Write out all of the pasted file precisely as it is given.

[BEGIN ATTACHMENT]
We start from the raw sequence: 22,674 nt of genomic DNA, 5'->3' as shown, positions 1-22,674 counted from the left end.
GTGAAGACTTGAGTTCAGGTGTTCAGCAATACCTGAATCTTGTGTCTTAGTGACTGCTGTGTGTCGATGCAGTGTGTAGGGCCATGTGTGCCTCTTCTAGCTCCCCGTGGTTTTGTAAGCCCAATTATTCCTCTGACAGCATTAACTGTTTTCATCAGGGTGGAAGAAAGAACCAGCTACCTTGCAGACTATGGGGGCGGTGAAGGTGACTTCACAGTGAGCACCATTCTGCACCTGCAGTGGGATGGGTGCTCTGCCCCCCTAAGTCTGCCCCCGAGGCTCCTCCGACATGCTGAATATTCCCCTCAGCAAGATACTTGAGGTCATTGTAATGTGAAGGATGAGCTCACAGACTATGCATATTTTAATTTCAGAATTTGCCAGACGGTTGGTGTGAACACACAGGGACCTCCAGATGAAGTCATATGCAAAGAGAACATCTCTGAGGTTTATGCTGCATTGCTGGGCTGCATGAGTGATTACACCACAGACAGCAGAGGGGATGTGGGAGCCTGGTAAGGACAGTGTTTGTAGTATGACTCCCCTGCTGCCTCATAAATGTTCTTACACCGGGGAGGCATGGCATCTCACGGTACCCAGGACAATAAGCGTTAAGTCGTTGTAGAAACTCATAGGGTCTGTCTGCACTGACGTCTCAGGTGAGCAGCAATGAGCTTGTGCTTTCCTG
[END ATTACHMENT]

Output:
We start from the raw sequence: 22,674 nt of genomic DNA, 5'->3' as shown, positions 1-22,674 counted from the left end.
GTGAAGACTTGAGTTCAGGTGTTCAGCAATACCTGAATCTTGTGTCTTAGTGACTGCTGTGTGTCGATGCAGTGTGTAGGGCCATGTGTGCCTCTTCTAGCTCCCCGTGGTTTTGTAAGCCCAATTATTCCTCTGACAGCATTAACTGTTTTCATCAGGGTGGAAGAAAGAACCAGCTACCTTGCAGACTATGGGGGCGGTGAAGGTGACTTCACAGTGAGCACCATTCTGCACCTGCAGTGGGATGGGTGCTCTGCCCCCCTAAGTCTGCCCCCGAGGCTCCTCCGACATGCTGAATATTCCCCTCAGCAAGATACTTGAGGTCATTGTAATGTGAAGGATGAGCTCACAGACTATGCATATTTTAATTTCAGAATTTGCCAGACGGTTGGTGTGAACACACAGGGACCTCCAGATGAAGTCATATGCAAAGAGAACATCTCTGAGGTTTATGCTGCATTGCTGGGCTGCATGAGTGATTACACCACAGACAGCAGAGGGGATGTGGGAGCCTGGTAAGGACAGTGTTTGTAGTATGACTCCCCTGCTGCCTCATAAATGTTCTTACACCGGGGAGGCATGGCATCTCACGGTACCCAGGACAATAAGCGTTAAGTCGTTGTAGAAACTCATAGGGTCTGTCTGCACTGACGTCTCAGGTGAGCAGCAATGAGCTTGTGCTTTCCTG